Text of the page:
Loss of deep pain sensation following thoracolumbar intervertebral disk herniation in dogs: Pathophysiology

Pierre M. Amsellem, James P. Toombs, Pete H. Laverty, Gert J. Breur

Research output: Contribution to journalReview articlepeer-review

7 Scopus citations

Abstract

Spinal cord Injury following intervertebral disk herniation is a combination of a concussive and a compressive injury. Concussion of the spinal cord acutely damages meninges, blood supply, and neural tissue. This constitutes the primary injury. Following the primary injury, a cascade of vascular, biochemical, and cellular events results in additional secondary injury to the spinal cord. Compression of the spinal cord following intervertebral disk herniation may result from a mass of herniated disk material and hematoma within the vertebral canal (extradural compression) or spinal cord swelling within a rigid dura mater (intramedullary compression). Knowledge and understanding of the pathophysiology are Important for appropriate diagnosis and treatment of spinal cord injury.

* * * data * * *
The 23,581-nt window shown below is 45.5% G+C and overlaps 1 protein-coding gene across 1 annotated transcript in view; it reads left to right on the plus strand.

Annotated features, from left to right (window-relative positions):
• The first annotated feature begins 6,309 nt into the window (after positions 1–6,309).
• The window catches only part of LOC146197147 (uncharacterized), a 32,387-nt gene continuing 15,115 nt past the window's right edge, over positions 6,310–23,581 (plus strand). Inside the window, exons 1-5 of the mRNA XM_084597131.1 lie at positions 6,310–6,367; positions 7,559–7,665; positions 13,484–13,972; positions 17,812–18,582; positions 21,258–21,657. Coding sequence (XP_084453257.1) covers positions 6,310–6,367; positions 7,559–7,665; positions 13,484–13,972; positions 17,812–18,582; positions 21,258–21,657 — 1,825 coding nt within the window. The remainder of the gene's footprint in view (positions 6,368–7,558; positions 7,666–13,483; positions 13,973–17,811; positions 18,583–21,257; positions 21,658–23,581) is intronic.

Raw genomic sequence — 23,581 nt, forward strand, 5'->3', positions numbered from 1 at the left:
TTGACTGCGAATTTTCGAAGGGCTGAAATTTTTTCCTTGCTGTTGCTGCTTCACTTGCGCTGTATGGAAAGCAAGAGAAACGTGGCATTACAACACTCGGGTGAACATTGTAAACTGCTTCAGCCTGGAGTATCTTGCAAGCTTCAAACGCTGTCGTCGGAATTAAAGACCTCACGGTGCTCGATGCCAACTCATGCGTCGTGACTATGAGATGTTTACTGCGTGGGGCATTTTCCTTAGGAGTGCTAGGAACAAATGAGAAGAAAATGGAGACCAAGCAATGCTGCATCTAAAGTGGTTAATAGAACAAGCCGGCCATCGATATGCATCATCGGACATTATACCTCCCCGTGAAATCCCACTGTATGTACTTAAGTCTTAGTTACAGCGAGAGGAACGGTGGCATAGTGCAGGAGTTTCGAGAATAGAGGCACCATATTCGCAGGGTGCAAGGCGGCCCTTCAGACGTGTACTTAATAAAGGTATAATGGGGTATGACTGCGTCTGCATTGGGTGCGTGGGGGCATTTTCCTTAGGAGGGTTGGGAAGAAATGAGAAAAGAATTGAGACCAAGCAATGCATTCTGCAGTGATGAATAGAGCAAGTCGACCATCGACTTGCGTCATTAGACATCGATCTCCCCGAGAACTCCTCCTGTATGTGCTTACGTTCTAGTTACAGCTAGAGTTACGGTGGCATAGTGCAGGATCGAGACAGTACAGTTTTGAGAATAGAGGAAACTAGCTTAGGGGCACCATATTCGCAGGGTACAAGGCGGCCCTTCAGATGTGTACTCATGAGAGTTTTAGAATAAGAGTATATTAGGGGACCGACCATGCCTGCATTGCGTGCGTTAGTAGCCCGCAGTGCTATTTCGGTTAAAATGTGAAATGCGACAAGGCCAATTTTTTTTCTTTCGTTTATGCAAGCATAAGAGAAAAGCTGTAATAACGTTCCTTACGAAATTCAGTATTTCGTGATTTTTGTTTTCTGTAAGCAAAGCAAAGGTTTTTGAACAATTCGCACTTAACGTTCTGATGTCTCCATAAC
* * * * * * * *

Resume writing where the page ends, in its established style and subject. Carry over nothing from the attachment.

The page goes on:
Original languageEnglish (US)
Pages (from-to)256-264
Number of pages9
JournalCompendium on Continuing Education for the Practicing Veterinarian
Volume25
Issue number4
StatePublished - Apr 1 2003
Externally publishedYes

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